What will we do?! We can’t do it outside, because it will be December. Can we have it in the house? Or will twenty four year olds trash the place irreversibly? Is it one of those situations where it would be so hideously painful to organise, run and then tidy it ourselves that it is just insanity NOT to shell out on a venue? HELP?!

P.S Please don’t tell me to do something brilliant like craft my own soft play out of recycling. As you know, my ingenuity and patience are EXTREMELY limited…!

What happens when you leave a city slicker family in the forest?


I’m been trying to start this post for a while now and, for the first time since I started this blog, I’m truly stumped. Our week at Tinkers’ Bubble  - an experimental, eco-community living completely off grid in the forest outside Yeovil – was pretty wild. Extraordinary. Hard, beautiful, fascinating, infuriating and inspiring.

We worked all day. For a week I dug, forked, lifted and heaved with a baby on my back while J tagged along, helping, kicking fallen fruit, climbing trees and complaining in equal measure. No fossil fuels meant no lawnmower – so blisters on the palms of my hands after hours of scything a field of long grass and bramble – and no tractor, so Johnny falling in love with Jim the carthorse, who heaved loads of logs and gravel up the forested hillside, or ploughed the potato field with us running behind, shaking his treasure into buckets.

No shop bought food meant eating communally for every meal, vegetables that had been grown and, occasionally, meat that had been caught. It meant working hard to keep enough food on everyone’s plates, which meant – for the first time since I can remember – eating every meal because my body was hungry for it. It meant Johnny refusing nearly every meal (vegetable stew, again) and living almost entirely off bread and jam. But it also meant fruit trees and hedgerows at every turn, laden with ripe fruit to pick and milk on the table five minutes after the goats had been milked.

No telly and only basic, off-grid electricity meant being outside from the moment we woke, to the moment we went to sleep. It meant Johnny playing with old, scruffy wooden toys, trees and whatever recycled materials he could get his hands on. It meant the toddlers who lived there permanently could jump, run and climb like children five years older than them. It meant seeing deer flitting between the trees as they played. It meant Johnny didn’t ask for TV for 14 days after we’d left.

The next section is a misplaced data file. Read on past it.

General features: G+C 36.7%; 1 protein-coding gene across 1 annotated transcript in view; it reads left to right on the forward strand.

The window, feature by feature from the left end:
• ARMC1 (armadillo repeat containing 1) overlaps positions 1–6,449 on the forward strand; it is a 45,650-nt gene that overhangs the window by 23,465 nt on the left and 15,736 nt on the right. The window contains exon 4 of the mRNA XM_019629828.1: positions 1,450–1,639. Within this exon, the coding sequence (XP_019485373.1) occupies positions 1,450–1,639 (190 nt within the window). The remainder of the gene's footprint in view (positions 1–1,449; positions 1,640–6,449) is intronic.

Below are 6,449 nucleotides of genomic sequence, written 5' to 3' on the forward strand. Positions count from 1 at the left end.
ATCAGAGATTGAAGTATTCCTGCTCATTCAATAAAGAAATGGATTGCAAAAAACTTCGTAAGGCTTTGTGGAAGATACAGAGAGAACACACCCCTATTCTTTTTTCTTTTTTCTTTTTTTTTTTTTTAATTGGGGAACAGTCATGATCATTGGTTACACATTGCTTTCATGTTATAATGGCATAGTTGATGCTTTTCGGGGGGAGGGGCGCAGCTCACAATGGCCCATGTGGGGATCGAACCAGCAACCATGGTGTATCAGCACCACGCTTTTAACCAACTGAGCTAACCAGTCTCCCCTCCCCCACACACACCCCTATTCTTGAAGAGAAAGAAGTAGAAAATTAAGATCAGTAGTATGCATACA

No conventional building materials meant a beautiful but basic wooden structure for us to sleep in. No conventional heating meant a wood burning stove, cosy in the early evening, infuriating when taking an hour to boil a kettle. It meant a boiling pot and a mangle instead of a washer-dryer. It meant going to sleep staring up through the window at swaying trees and the stars, listening to the sounds of cows and the snuffles and shuffles of the family we were sharing with. It meant sleep without the background noise of traffic. It meant early nights and early mornings and all night wakings shushing the baby so she didn’t wake the others.

One bath hut to share between fifteen people, lit by a stove that took three hours to heat up, meant real tears of happiness the first time I lowered myself into hot water. It meant being forced to look properly at the casualness with which we use resources in our home, how we fill our homes and our time. It meant I didn’t look in a mirror for a week.

Long drop loos meant a beautiful view across the hillside but an awkward balancing act with a baby on your back. Oh, and the loos could only be used for, arm, solids. ‘Fluids’ made the compost smell bad so were dealt with at any secluded spot of your choosing.

It meant the families who live there permanently (not the tourists passing through, like us) actually doing something about climate change and consumerism, not just talking about it over the weekly Ocado shop.

It was an adventure. An inspiration. It showed us what we were really capable of, and it showed us what we are simply too wimpy and city-slicker to handle.

And I’d love to go back every year. For a week.